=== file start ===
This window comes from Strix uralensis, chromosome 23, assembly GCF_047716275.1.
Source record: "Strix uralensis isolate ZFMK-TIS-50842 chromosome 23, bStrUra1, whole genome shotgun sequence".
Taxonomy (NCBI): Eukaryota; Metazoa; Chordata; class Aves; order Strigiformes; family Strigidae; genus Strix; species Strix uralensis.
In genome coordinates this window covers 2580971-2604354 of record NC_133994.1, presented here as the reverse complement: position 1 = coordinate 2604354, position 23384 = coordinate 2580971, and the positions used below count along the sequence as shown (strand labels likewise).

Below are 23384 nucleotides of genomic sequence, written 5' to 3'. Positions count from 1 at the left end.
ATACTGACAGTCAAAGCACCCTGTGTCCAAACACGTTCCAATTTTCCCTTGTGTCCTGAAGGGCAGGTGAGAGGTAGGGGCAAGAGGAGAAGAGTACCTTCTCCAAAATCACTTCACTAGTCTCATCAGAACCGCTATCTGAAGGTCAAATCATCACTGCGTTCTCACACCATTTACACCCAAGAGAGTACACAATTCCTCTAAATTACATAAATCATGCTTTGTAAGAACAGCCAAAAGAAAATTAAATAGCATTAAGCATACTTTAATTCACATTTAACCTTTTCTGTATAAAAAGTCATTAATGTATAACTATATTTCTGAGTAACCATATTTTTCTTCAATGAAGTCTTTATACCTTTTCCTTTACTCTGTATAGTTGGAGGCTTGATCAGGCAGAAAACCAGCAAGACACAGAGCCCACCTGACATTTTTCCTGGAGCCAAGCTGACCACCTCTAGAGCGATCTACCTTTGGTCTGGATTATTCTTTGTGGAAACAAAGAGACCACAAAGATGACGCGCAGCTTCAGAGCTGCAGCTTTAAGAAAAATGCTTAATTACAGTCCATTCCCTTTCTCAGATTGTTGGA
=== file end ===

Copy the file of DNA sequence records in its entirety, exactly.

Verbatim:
This window comes from Strix uralensis, chromosome 23, assembly GCF_047716275.1.
Source record: "Strix uralensis isolate ZFMK-TIS-50842 chromosome 23, bStrUra1, whole genome shotgun sequence".
Taxonomy (NCBI): Eukaryota; Metazoa; Chordata; class Aves; order Strigiformes; family Strigidae; genus Strix; species Strix uralensis.
In genome coordinates this window covers 2580971-2604354 of record NC_133994.1, presented here as the reverse complement: position 1 = coordinate 2604354, position 23384 = coordinate 2580971, and the positions used below count along the sequence as shown (strand labels likewise).

Below are 23384 nucleotides of genomic sequence, written 5' to 3'. Positions count from 1 at the left end.
ATACTGACAGTCAAAGCACCCTGTGTCCAAACACGTTCCAATTTTCCCTTGTGTCCTGAAGGGCAGGTGAGAGGTAGGGGCAAGAGGAGAAGAGTACCTTCTCCAAAATCACTTCACTAGTCTCATCAGAACCGCTATCTGAAGGTCAAATCATCACTGCGTTCTCACACCATTTACACCCAAGAGAGTACACAATTCCTCTAAATTACATAAATCATGCTTTGTAAGAACAGCCAAAAGAAAATTAAATAGCATTAAGCATACTTTAATTCACATTTAACCTTTTCTGTATAAAAAGTCATTAATGTATAACTATATTTCTGAGTAACCATATTTTTCTTCAATGAAGTCTTTATACCTTTTCCTTTACTCTGTATAGTTGGAGGCTTGATCAGGCAGAAAACCAGCAAGACACAGAGCCCACCTGACATTTTTCCTGGAGCCAAGCTGACCACCTCTAGAGCGATCTACCTTTGGTCTGGATTATTCTTTGTGGAAACAAAGAGACCACAAAGATGACGCGCAGCTTCAGAGCTGCAGCTTTAAGAAAAATGCTTAATTACAGTCCATTCCCTTTCTCAGATTGTTGGA